Apology Languages: What’s Yours?

So, you've heard about the five love languages. Maybe you've even done the online quiz to find out your own. In case you don't know what I'm referring to, it's called the five love languages by Dr. Gary Chapman and Dr. Jennifer Thomas. According to them, the five universal languages to communicate love include words of affirmation, physical touch, receiving gifts, acts of service and quality time. While most of us can welcome any of the five love gestures, we typically value and appreciate one or two languages the most.

Although less well-known, Dr. Chapman also contributed to the study of the languages of apology. He concluded there are five languages of apology, including expressing regret, accepting responsibility, making restitution, genuinely repenting and requesting forgiveness. Like the love languages, most of us have one primary apology language that we find the most important.

Love is great and all, but learning the languages of apology are important in any relationship. Sometimes just saying or hearing, "I'm sorry," isn't enough. Maybe you have this problem with your parents, friends, partners or even coworkers. They could apologize for something over and over again, but you can't find it within yourself to forgive them. That's okay. Likely, they're just not speaking the same language as you. Understanding what people need to hear from an apology can save both sides a lot of heartaches. So, what are the five apology languages?

Expressing regret

Simply put, it's not really an apology until you hear the words "I'm sorry." Individuals who fall into this category want to know that the other person understands how they hurt you and express regret for doing so. It's important to you that others acknowledge the consequences of their actions and how they emotionally affected you.

Accepting responsibility

It's easy to displace responsibility for an action that may have caused harm to others. In this apology language, it's not enough to only say "I'm sorry," but also necessary to accept responsibility for their behaviour. Individuals in this category don't care much for the reasons why someone might've done something they did but would rather others show a level of sincerity when apologizing. You don't want to hear others make excuses or try to justify their actions, only to admit they're at fault.

Genuinely repent

Words don't mean much unless you act upon them. This is your apology language if you're the type of person who wants to hear how others are going to change their behaviour in future similar situations. You want to know the other person will set action plans for how to make sure harming you won't happen again.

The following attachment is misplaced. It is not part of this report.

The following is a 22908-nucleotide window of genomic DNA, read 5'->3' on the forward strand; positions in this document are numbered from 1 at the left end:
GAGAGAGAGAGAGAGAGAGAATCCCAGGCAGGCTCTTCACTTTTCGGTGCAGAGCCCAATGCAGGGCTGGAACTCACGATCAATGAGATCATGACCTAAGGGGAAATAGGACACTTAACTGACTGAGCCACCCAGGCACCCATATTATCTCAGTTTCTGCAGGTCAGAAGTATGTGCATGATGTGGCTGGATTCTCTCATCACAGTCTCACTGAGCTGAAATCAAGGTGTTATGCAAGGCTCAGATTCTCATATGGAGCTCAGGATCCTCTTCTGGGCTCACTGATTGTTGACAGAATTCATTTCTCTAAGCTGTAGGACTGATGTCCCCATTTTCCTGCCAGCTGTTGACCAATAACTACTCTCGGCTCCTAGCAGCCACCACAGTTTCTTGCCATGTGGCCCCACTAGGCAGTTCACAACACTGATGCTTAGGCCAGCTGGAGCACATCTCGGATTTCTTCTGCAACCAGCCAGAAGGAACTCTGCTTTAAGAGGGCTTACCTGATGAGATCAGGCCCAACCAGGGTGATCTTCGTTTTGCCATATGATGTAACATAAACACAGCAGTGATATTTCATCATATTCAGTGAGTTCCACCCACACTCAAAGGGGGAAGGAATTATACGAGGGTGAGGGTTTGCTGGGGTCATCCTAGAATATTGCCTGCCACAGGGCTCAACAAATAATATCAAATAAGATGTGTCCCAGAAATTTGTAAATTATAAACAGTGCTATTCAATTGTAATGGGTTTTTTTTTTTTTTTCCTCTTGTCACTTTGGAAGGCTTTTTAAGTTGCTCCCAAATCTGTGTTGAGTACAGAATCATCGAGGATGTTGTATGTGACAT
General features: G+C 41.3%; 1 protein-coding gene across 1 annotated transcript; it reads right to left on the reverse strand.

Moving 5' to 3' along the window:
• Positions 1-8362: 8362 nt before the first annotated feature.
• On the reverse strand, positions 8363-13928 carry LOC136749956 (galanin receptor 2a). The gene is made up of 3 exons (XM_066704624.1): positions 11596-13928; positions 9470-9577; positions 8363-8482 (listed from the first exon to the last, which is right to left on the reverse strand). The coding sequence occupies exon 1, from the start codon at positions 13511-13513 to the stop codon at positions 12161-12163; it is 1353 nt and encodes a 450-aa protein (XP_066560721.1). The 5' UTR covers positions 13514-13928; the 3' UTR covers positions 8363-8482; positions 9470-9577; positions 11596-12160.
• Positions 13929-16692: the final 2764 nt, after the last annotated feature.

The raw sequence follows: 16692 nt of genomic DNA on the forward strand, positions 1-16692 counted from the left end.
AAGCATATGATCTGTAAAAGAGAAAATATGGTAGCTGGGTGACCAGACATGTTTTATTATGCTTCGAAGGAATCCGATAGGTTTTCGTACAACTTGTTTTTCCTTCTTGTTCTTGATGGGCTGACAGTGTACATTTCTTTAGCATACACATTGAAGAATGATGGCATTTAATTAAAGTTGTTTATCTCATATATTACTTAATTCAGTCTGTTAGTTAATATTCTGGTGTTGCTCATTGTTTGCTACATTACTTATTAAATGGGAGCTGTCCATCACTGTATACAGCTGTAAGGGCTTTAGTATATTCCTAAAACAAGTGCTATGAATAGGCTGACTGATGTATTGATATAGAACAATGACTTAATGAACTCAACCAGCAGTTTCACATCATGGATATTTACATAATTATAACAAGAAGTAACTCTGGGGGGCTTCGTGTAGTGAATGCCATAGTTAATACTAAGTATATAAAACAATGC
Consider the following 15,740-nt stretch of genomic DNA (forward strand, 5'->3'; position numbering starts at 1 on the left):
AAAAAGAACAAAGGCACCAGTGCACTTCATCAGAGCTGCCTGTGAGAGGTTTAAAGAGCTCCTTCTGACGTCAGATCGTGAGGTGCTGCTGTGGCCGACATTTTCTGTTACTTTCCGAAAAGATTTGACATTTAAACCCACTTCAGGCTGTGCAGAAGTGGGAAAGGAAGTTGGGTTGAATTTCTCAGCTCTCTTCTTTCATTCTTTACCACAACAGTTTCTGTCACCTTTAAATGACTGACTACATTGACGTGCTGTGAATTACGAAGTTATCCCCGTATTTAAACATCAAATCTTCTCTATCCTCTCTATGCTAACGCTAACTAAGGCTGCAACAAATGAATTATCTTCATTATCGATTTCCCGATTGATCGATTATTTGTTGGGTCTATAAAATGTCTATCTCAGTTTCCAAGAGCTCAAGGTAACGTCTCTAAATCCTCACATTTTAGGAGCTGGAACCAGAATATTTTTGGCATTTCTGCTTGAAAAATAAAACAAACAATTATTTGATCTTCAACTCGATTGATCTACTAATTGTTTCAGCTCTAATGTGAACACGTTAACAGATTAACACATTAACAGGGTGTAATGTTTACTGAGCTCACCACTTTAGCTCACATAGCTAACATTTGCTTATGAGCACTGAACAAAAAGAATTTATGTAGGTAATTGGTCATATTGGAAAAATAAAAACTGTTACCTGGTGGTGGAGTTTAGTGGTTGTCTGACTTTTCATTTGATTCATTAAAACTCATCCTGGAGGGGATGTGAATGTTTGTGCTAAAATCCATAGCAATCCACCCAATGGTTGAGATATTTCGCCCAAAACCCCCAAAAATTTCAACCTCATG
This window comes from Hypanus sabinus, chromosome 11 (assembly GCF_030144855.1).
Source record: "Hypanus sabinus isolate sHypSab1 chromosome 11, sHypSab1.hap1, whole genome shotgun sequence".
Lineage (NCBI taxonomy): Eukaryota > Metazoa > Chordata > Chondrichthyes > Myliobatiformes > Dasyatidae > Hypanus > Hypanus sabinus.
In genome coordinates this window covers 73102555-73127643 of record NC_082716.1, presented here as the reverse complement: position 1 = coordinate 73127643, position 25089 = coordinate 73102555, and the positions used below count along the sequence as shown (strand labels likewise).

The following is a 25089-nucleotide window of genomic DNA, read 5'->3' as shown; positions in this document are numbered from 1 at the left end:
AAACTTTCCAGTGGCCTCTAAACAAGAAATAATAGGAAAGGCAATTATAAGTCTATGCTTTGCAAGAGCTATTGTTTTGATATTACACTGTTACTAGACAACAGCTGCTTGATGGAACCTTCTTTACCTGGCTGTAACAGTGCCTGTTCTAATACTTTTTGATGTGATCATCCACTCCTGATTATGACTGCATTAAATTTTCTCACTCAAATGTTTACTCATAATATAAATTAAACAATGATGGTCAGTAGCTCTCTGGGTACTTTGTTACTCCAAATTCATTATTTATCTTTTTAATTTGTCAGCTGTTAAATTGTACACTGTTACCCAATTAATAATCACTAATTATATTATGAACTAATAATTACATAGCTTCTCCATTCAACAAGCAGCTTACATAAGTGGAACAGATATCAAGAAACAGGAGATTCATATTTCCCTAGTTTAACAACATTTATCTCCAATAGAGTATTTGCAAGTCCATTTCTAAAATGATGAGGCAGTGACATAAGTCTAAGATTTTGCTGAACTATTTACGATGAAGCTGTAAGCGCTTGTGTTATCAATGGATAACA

Make restitution

Explain, but don't make excuses. You don't want to know why it happened but would, more importantly, want to know that the other person still cares about you and is willing to show you. Here, the five love languages are useful to know to make restitution. You want to feel reassured by having the other person meet your needs in ways that are important to you.

Request forgiveness

This apology language may seem like the most basic and easiest one to do, but there's a difference between feeling entitled to forgiveness and directly asking for it. You want others to genuinely request forgiveness rather than just asking because they're aware you felt that whatever they did was harmful. If this is your apology language, you want the other person to respectfully give you time to consider and decide for yourself whether or not you want to forgive them.

If you still need some guidance, there's an online quiz you can take to learn more about your apology language.

How we give and receive apologies isn't often discussed compared to the love languages, but all the same, still very important. You could be telling another person, "I'm sorry," a million times but, if it's not what they want to hear, then it won't be effective. Most importantly, apology languages involve a lot of emotional experience and maturity. Learn how to hold yourself and others accountable for what may be harmful. At the same time, take the time to understand yourself when you're hurt. What do you want to hear?

Nevertheless, I'd also like to point out the importance of recognizing that sometimes, you don't owe someone an apology. If someone plays the victim card with you, don't feel the need to apologize for something you don't regret doing.

There's so much to learn about the languages of apology. Like the love languages, apology languages should also meet both sides in the middle. If someone is used to apologizing through actual words but tries to show their apology through actions for you, be observant and learn from that. It doesn't mean they aren't apologetic just because they don't apologize in the way you like it. Moral of the story, don't expect everyone to accommodate your apology language without also making the effort to understand theirs.